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Our Sexual Script Concocted By Society

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Our Sexual Script Concocted By Society

Sex is a private matter. Or is it?

It may be disconcerting–or exciting, depending on your preferences–for you to realize that when you and your partner are in bed having sex, you are not really alone. Now relax, the proverbial Peeping Tom is not at your window. And no, it’s not your partner’s unhinged ex hiding, knife at hand, behind the curtains. In fact, there may be no one around at all. And yet you love birds are not alone. Your mother and father are there with you; your friends, your TV; your school and your home town. In other words, the whole culture is in bed with you.

The great psychologist Lev Vygotsky said, “A mind cannot be independent of culture.” And since sex is largely in the mind, the culture shapes sex. Your whole development, according to Vygotsky, is an apprenticeship in culture. As you grow up, the culture around you–in your case American culture–conspires to make you an expert member of the tribe. To that end, culture teaches you how to use its unique tools. Your language is a tool given to you by the culture; your car, too; and your vote. Your knowledge of the scientific method, to the extent that you actually paid attention in class, is also a cultural tool.Many of the things you take for granted–access to a computer, running water, toilet paper, Jesus, birth control, dating–are cultural tools, unheard of in other cultures, or at other historical times. These tools buy you many good things, like security, identity, community, but they come at the price of obedience. Society builds you, and then it owns you.

If you don’t think your culture controls you, try to break its unwritten rules: At the crowded restaurant, eat a banana horizontally, as if it were corn on the cob; or join the nice couple in the booth at Wendy’s–it’s not illegal. The booth is a public place and there’s room for four. But you won’t do it. Why? Because society says so.

This is why, in a sociological/psychological sense, society is God. Society, as the great American sociologist Randall Collins observed, contains all the basic qualities we ascribe to God: it elevates adherents and punishes transgressors. It’s both within us and outside of us. Society, like God, is an emergent group property. People don’t develop their own personal Gods. Societies, like religious systems, contain sacred rituals, symbols, and places of worship-think college football, shopping at the mall, New Year’s Eve in Times Square.

God, in this analysis, is therefore a symbol of society. Celebrating God, any God, is in fact a symbolic celebration of our ability to get along, to organize socially. Society, then, like God, manifests itself everywhere, including the bedroom.

Take for example your sexual script. For humans to become aroused, a certain story has to be enacted. It’s not enough that someone touch your genitals. A visit to the OBGYN does not usually involve getting aroused, because the ‘doctor visit’ script, for most of us, precludes arousal. But when your boyfriend touches you in the same places, the magic happens, because that touch occurs in the context of the activated ‘boyfriend’ script, which does include arousal.

Society has its prints all over your sexual script. The idea of a boyfriend, for starters, is a cultural invention. What you find attractive is culturally taught. Americans like deodorant. But the French may prefer body odor. Napoleon famously wrote to Josephine: ‘Coming home soon. Don’t bathe.’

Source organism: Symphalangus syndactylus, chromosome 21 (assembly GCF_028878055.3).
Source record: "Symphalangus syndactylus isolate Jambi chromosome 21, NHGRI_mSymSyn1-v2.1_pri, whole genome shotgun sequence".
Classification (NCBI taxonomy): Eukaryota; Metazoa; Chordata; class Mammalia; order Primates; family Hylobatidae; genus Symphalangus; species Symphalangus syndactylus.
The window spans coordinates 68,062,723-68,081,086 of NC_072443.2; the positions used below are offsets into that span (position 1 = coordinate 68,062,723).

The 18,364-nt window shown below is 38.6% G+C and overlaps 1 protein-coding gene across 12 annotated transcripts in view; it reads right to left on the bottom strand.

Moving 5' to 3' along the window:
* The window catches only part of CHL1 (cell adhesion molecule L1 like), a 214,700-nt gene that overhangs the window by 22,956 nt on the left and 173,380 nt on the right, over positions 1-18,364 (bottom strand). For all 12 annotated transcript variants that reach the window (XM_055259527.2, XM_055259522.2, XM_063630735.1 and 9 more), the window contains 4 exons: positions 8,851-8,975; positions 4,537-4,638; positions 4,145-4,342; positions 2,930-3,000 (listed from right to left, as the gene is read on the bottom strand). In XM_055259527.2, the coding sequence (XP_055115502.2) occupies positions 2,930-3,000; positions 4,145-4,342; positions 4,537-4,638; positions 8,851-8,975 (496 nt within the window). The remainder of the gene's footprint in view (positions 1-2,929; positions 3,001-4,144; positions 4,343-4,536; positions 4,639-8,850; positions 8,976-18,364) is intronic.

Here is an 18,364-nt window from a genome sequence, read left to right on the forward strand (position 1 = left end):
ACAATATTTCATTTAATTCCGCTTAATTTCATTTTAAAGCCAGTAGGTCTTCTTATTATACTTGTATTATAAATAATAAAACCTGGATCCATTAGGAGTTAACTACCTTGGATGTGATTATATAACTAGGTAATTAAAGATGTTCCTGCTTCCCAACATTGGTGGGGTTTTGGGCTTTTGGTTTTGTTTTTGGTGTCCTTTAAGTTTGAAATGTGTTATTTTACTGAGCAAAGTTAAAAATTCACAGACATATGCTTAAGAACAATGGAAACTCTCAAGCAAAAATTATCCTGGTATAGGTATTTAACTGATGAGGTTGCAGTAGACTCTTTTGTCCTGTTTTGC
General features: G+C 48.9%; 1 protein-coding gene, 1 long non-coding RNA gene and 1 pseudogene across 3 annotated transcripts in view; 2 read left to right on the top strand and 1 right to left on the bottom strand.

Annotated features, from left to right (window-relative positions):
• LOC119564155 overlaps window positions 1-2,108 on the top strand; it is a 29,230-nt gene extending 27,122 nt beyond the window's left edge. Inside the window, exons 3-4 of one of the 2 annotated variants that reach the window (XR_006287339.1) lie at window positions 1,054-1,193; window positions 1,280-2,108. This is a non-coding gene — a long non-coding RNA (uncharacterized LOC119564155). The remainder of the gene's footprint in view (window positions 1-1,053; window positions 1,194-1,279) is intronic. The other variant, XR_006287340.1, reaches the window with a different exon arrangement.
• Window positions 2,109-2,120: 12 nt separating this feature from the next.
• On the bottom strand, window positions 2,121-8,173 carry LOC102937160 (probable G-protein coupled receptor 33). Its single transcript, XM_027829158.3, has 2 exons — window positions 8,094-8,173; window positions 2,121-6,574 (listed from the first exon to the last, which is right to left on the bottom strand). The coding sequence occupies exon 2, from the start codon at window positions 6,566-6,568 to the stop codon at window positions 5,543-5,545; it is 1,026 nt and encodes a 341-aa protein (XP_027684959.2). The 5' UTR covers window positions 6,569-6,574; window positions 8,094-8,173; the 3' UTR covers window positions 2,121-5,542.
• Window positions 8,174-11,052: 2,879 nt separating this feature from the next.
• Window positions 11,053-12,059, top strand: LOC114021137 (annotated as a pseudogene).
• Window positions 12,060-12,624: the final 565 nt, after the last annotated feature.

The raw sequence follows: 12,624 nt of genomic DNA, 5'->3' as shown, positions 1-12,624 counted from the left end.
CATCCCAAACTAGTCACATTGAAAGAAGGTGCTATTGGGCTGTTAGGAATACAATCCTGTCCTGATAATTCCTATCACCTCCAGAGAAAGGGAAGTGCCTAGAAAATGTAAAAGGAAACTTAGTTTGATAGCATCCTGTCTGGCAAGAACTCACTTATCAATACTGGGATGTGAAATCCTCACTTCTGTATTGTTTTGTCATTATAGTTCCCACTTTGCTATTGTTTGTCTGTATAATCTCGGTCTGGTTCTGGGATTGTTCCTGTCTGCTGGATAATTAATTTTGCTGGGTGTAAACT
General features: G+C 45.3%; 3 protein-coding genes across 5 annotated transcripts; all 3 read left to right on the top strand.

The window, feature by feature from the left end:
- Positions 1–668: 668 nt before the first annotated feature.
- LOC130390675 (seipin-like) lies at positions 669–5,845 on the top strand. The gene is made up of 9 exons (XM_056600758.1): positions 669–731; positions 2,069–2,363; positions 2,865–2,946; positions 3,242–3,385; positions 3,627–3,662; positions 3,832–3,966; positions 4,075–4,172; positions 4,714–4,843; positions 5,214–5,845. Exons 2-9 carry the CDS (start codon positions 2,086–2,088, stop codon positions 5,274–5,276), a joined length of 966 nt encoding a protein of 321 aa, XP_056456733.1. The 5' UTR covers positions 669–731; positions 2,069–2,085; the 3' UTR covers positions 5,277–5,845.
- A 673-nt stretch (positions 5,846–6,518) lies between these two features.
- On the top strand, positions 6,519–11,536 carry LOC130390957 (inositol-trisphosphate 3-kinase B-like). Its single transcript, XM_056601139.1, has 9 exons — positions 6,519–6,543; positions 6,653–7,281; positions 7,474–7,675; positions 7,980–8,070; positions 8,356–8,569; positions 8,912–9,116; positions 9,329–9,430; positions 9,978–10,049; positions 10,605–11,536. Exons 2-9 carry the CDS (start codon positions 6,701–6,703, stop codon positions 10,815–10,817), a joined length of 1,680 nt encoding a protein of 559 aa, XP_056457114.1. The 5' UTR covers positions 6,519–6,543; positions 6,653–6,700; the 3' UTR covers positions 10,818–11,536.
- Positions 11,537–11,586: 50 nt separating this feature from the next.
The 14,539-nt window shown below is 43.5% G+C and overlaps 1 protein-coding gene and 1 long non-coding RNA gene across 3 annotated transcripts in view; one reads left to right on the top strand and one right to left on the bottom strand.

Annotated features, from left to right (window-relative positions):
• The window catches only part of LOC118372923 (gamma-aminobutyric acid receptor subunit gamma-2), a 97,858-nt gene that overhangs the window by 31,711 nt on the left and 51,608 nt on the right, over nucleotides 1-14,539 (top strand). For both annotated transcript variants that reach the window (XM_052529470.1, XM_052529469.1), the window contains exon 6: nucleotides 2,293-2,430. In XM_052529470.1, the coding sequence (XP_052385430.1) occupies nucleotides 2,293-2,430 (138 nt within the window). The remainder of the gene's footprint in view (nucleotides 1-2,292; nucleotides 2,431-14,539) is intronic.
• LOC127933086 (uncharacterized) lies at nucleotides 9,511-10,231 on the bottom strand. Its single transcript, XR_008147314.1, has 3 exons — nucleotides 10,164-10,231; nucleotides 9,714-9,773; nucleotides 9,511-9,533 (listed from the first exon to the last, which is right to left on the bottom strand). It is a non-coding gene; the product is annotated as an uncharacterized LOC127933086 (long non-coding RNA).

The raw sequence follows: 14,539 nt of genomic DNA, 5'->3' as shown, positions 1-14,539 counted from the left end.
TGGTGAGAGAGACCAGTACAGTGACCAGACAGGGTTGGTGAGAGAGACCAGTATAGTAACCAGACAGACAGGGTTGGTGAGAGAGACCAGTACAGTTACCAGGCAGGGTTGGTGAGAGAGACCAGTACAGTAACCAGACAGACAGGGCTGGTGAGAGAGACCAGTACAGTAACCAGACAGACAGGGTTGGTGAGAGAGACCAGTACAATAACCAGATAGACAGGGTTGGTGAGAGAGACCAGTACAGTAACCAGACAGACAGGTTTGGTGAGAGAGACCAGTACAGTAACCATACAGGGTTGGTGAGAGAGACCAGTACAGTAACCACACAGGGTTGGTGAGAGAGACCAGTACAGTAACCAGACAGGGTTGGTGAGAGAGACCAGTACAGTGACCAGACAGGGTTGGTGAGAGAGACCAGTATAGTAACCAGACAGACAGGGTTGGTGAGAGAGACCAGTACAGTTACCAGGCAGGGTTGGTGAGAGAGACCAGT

How, where, when, and with whom you have sex are culturally shaped decisions. Culture made them for you while you thought you made them yourself. Around the world today there are cultures that frown on kissing, and cultures that kiss constantly. There are cultures where you get married at 12; cultures where marriage is almost an afterthought; cultures where young people select their own mates through the ritual of dating and cultures where parents arrange proper mates for their children; cultures where nobody is allowed to see a naked female, ever; and cultures where females walk about half naked as a matter of course.

Your expectations are also set by the culture, and they change as culture does. Early Christians considered romantic love a hindrance, not a precondition, to successful marriage. Things have since shifted. Years ago, women did not expect an orgasm, and men did not expect women to demand it. The odds that a college-educated woman today will be content with anorgasmic sex are not high.

The things you take to be natural are in fact mostly cultural. The things you take as your own tastes are to a large measure cultural tastes. Your ears are trained to enjoy the music of your culture over that of others (pentatonic scale, anyone?), just as your pallet is trained to enjoy culturally sanctioned foods (rat stew, anyone?).

So, next time you’re in bed, and some nice Motown is playing in the background, and your date walks into the bedroom wearing only her scented body-wash, and she tells you to turn off that TV, and she kisses you on the mouth, and assures you she’s on the pill, and insists that you go down on her to get her off before you doze off–don’t fool yourself that you’re making love to just her; because in a very real sense, you are making love to America.

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Noam Shpancer was born and raised on an Israeli kibbutz. Currently he is a professor of psychology at Otterbein University and a practicing clinical psychologist specializing in the treatment of anxiety disorders. He is also a blogger at psychologytoday.com/blog/insight-therapy and an op-ed columnist for the Jewish bimonthly The New Standard. He lives in Columbus, Ohio.

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